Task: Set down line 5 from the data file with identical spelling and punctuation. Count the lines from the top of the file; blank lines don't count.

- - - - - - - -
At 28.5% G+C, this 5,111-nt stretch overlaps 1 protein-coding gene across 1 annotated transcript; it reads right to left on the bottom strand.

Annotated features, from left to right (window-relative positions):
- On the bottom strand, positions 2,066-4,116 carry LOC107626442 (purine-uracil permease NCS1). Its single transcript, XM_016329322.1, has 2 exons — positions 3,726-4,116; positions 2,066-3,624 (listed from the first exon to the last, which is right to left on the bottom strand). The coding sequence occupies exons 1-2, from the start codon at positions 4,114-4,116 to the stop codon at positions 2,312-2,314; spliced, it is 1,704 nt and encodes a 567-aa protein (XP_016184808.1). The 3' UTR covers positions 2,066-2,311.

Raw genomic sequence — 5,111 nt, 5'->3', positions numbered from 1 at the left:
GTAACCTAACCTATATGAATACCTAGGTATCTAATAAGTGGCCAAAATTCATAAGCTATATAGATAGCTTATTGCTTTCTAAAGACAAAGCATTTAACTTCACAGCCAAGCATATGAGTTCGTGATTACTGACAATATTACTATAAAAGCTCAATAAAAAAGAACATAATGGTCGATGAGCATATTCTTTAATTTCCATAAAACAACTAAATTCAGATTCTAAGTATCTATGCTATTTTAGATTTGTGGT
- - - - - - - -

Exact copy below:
GTAACCTAACCTATATGAATACCTAGGTATCTAATAAGTGGCCAAAATTCATAAGCTATATAGATAGCTTATTGCTTTCTAAAGACAAAGCATTTAACTTCACAGCCAAGCATATGAGTTCGTGATTACTGACAATATTACTATAAAAGCTCAATAAAAAAGAACATAATGGTCGATGAGCATATTCTTTAATTTCCATAAAACAACTAAATTCAGATTCTAAGTATCTATGCTATTTTAGATTTGTGGT